Jerry Avershaw

The 3rd August 1795 wasn’t a good day for meek and mild John Little from Kew. He was down to be hanged on Kennington Common Gallows with two other murderers – a notorious highwayman and a child killer The huge and bloodthirsty crowd of spectators that gathered couldn’t believe their luck. Three in a day!

John Little worked as a curator in the laboratory at Kew Observatory in the Old Deer Park at Richmond. This quiet and religious man had become a favourite of King George 3rd who he often attended on walks through the Observatory gardens. There was however another darker side to this apparently decent fellow. He had borrowed money from a friend, an elderly gentleman named McEvoy, who lived on the lane between Kew and Richmond. When Mr McEvoy suggested that it might be a good idea if the money was paid back John Little climbed into his house one night and beat him to death with a large stone. While he was there he also murdered McEvoy’s elderly housekeeper Sarah King in similar fashion. The cries of distress roused the neighbours who called the constable. Instead of making an escape while he had the chance, John Little hid himself in a chimney of the house where he was soon found and brought to justice. It was later suggested that John Little might have been involved in the murder of a man called Stroud whose body was found under an iron vice in the Octagon Room at Kew Observatory, proving that you never can tell with people!

bloodthirsty crowd of spectators

John Little was found guilty and sentenced to hang on Kennington Common. Joining him on the gallows was Sarah King who had murdered her illegitimate baby son. A newspaper of the day would not fail to remark on the curious coincidence that Sarah King was also the name of Little’s second victim, the housekeeper.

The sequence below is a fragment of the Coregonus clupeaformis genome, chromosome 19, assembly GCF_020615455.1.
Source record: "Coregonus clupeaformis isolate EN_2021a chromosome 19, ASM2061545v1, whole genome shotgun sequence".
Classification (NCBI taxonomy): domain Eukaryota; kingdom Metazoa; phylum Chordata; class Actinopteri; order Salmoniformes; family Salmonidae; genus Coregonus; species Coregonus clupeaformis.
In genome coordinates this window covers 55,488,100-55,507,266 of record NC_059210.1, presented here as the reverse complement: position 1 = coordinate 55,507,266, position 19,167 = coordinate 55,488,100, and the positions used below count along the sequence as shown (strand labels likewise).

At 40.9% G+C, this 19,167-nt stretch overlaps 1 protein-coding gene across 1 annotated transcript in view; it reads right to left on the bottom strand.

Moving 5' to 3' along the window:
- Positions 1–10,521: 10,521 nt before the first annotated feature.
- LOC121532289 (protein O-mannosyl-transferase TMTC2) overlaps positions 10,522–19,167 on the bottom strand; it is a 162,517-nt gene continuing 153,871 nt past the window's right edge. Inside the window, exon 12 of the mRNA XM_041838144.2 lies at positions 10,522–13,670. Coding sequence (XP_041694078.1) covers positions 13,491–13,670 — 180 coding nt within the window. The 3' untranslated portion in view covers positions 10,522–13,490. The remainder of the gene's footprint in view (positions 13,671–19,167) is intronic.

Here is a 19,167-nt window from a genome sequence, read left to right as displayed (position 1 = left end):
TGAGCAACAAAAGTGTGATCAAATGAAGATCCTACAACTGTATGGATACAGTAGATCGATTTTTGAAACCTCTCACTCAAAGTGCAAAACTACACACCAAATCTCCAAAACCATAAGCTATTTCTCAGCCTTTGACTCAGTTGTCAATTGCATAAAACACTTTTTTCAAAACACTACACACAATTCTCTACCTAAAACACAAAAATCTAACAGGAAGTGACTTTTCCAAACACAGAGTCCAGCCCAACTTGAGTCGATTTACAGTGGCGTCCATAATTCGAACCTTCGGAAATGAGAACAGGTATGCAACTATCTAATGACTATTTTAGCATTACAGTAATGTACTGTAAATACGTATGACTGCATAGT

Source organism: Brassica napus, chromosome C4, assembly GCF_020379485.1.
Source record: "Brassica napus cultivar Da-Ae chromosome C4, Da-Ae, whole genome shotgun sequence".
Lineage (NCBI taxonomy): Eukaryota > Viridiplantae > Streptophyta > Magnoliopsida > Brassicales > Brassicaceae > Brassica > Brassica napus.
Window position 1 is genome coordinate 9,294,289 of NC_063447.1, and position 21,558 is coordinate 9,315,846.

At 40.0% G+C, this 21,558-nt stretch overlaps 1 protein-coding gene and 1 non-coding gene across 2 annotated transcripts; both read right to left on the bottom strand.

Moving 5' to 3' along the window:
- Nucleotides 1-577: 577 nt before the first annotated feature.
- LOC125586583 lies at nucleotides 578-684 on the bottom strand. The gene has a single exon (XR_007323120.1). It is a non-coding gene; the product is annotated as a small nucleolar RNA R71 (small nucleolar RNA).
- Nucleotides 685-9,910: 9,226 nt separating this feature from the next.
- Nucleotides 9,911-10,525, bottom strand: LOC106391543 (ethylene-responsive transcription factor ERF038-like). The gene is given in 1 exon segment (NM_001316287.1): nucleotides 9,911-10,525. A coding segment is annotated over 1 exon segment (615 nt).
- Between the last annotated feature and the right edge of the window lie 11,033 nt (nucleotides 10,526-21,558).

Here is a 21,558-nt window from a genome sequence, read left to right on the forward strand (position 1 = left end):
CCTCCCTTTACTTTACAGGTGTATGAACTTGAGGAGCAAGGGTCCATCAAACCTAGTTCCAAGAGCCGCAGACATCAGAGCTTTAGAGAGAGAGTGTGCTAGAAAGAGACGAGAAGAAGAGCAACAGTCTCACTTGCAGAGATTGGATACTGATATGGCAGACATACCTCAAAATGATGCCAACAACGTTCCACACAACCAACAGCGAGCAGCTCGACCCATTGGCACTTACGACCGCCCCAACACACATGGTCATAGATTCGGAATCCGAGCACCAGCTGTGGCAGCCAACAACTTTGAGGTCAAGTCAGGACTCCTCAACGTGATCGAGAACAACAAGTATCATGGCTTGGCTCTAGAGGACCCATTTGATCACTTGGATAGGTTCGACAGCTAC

But the huge crowd hadn’t gathered on Kennington Common to see John Little and Sarah King swing for their crimes. The star attraction on that summer’s day in August 1795 was the foul mouthed and notorious highwayman and ‘constable killer’ Jerry Avershaw. Following a fracas outside the ‘Three Brewers’ pub in Southwark Avershaw had fatally shot Constable David Price – a member of the Bow Street Runners – and wounded his colleague, Bernard Turner. The trial was almost indecently short, with Avershaw being found guilty in a matter of three minutes. Contemporary records suggest that Avershaw was quite the wit, mimicking Judge Baron Pentryn when he put on his black cap to pass the death penalty.

Jerry Avershaw went to his death seemingly unconcerned by the fate that awaited him. He chatted to the other occupants of the cart taking him to the gallows and laughed and shouted out to his friends in the crowd. As they adjusted the noose round his neck Avershaw put a rose into his mouth and opened his shirt and jacket to expose his chest. He then kicked off his boots, explaining laughingly to the crowd that he wanted to disprove his mother’s prophecy that he would die with them on. His last words were a string of curses directed at the officials, the judges, the jury and the entire legal system! Afterwards his body was hung in chains on Kennington Common at a place still known as Jerry’s Hill. As the corpse rotted it became an attraction for souvenir hunters who stole the buttons from his clothes and used his toe and finger bones as tobacco tampers and pipe scrapers!

No such attention came to the meek and mild murderer John Little. He went to an unmarked grave with little fuss and no recognition… but you would expect no less from a gentleman of Kew.

— from Martyn Day